6. 1939-1945World War Two Germany, 1945: A group from the Lake Superior Regiment display a flag captured from the enemy. Source: Native Soldiers – Foreign Battlefields, p. 25. • Similar to World War One, with the onset of the Second World War numerous Aboriginal people, both men and women, enlisted to fight for Canada. Because only “Status Indians” were counted among the enlisted, the total number of Aboriginal soldiers is unknown. Once again, thousands of dollars were donated to the war effort by Reserves and Bands across Canada. • 1940: Conscription is implemented for military service and at-home labour for Canadians over the age of 16. “Treaty Indians” are no longer exempt. Protests were held by First Nations Bands in opposition to this using their exemption from the First World War as precedent. • 1944: The Federal Government exempts Native groups from conscription only if they had explicitly included these terms in their Treaty negotiations. Charles Byce of the Lake Superior Regiment. Byce earned the Distinguished Conduct Medal and the Military Medal and was the only member of his regiment to do so. Source: Native Soldiers – Foreign Battlefields, p. 24. Janice Summerby, Dept. of Veteran Affairs, Native Soldiers – Foreign Battlefields, (Canada: Dept. of Veteran Affairs, 2005). John MacFarlane and John Moses, “Different Drummers: Aboriginal Culture and the Canadian Armed Forces, 1939-2002.” Canadian Military Journal. (Spring 2005).

  7. 1951Revisions to the Indian Act (1874) In 1951, the federal government enacted changes to the Indian Act, which was established in 1874. This ‘new’ legislation provided many changes, including : • removing many oppressive laws banning key customs such as pow-wows and potlatches (traditional celebrations) • allowing the possession and consumption of alcohol but only on reserves, and • permitting Aboriginals to sue government over land claims. ( The most noteworthy element of these changes was the fact that one thing did not change at all; overall control of Aboriginal people remained with the federal government ( This date is significant because it was the first major alteration to the Indian Act since its inception. The Act would be reviewed and changed again many times in the later-part of the twentieth century. Potlatch ceremony Source:

  8. July 1, 1960Act to Amend the Canada Elections Act This date holds great significance because it was the first time since 1885 that First Nations’ men could vote in a federal election without renouncing their Indian status. In 1885, Sir John A. MacDonald extended the vote but it was repealed in 1898 by Sir Wilfrid Laurier’s Liberal Party (Bedford). In 1960, then Prime Minister John Diefenbaker extended the vote to Status Indians. This extension accounted for an increase of several hundred thousand voters (Bedford). While many of the provinces adopted the act at the same time, Quebec was the last province to extend voting rights in 1968. (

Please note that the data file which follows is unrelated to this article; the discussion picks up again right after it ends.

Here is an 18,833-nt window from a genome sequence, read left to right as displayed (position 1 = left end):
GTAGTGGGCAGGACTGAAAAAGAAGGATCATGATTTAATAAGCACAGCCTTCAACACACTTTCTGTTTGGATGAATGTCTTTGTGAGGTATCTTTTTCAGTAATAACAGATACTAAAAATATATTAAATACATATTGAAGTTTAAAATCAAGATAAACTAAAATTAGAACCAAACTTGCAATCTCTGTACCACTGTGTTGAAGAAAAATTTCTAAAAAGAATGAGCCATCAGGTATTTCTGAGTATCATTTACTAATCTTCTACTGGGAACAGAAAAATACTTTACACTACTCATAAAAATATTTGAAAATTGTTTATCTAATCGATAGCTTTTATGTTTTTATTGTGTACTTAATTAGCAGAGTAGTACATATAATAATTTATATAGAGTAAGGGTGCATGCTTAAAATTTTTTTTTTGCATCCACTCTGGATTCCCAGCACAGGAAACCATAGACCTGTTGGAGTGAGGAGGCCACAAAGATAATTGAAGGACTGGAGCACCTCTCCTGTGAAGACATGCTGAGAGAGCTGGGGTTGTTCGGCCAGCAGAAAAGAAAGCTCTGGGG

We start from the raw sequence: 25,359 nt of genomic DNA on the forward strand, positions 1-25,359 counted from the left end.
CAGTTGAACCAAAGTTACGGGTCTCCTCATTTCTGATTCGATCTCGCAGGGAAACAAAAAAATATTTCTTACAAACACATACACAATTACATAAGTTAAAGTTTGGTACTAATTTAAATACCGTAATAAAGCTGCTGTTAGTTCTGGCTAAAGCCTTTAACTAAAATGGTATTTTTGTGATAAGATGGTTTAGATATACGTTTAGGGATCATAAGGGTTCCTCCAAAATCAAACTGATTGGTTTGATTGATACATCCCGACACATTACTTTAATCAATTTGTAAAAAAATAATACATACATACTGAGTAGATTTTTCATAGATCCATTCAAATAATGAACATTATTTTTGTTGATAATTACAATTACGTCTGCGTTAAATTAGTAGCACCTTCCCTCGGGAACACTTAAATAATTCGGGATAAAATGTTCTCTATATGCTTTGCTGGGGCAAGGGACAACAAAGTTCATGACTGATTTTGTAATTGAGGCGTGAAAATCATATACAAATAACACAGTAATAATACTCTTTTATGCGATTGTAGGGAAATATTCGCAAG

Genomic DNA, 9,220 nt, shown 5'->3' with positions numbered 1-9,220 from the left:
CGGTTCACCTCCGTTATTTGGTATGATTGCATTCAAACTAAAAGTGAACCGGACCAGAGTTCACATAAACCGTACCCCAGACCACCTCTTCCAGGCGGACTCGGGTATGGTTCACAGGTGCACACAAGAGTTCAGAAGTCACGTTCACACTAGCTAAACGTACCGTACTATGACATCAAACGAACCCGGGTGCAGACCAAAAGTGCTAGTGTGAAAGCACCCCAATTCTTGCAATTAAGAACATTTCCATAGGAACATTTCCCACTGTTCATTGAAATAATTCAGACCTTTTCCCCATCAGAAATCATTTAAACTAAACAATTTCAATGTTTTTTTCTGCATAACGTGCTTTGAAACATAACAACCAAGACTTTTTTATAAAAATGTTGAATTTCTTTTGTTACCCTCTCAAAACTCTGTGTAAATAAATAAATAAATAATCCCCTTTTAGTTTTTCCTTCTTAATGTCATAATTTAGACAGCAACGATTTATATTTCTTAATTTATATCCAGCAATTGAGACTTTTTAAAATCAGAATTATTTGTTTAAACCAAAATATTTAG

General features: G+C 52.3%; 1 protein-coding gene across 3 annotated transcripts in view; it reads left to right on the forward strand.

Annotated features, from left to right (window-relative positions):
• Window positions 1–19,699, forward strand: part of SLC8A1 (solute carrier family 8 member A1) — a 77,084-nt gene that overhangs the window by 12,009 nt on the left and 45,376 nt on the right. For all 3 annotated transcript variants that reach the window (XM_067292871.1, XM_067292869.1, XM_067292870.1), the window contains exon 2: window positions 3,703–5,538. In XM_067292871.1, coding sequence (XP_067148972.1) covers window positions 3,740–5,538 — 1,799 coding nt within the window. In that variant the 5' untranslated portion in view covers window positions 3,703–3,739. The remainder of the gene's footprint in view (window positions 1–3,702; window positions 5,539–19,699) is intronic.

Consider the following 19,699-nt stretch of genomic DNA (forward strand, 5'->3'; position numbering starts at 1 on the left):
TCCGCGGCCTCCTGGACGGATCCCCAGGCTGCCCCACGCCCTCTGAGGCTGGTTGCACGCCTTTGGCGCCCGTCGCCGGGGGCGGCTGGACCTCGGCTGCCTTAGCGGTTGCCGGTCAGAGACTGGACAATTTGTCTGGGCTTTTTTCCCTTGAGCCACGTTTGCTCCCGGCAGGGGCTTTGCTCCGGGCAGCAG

9. 1969-1970White Paper vs. Red Paper In 1969, Prime Minister Pierre Trudeau issued the White Paper, a government report intended to guide future legislation on Aboriginal policy. Notably, this report indicated that Canada should not negotiate further treaties with Native people ( In response to this, Harold Cardinal wrote The Unjust Society: The Tragedy of Canada’s Indians. His book and statements issued by Indian Chiefs of Alberta countered the White Paper were submitted to the government as Citizens Plus (1970), it is more well known as the Red Paper (Cardinal). In late 1970, the two sides met to discuss the issues. In the end, the government radically changed their position (Cardinal). The significance of this date is two-fold; first, there is the astonishing nature of Trudeau’s intentions toward Aboriginal rights, and second, the power of people to sway government. Harold Carpenter Source: Premier Harry Strom, Harold Cardinal and Jean Chrétien, Minister of Indian Affairs, 18 Dec. 1970 (

  10. 1981Head-Smashed-In Buffalo Jump declared UNESCO World Heritage Site In 1981, the United Nations Educational, Scientific and Cultural Organization (UNESCO) chose Head-Smashed-In Buffalo Jump in southwest Alberta as UNESCO World Heritage Site No. 158. UNESCO identifies the site’s significant as a result of its representation of “nearly 6000 years of use … by the Aboriginal people of the Northern Plains;” the site also exemplifies “an outstanding illustration of subsistence hunting techniques” for native peoples ( The significance of this event is the recognition of the traditions of Aboriginal peoples on a world-stage and the preservation of a historically and archeologically significant place. Source: (PUBLIC DOMAIN)

  11. 1985Bill C-31 In 1985, the federal government passed Bill C-31. This bill reinstated Indian Status to those women and their children who had lost said rights under old legislation that designated if a status woman married a non-status man she forfeited her status (and that of her potential children), and even upon divorce or widowhood it was unlikely to be re-instated (Dussault and Erasmus). An expiration date to the reinstatement existed in that even with the bill, those children born after 1985 to women, or their children, who had had their status reinstated would be unable to pass along their status to a subsequent generation. This date is significant because, after 10 years of fighting, the bill was an attempt to rectify years of stripping First Nations women of their status; this did not occur to status-men who married non-status women.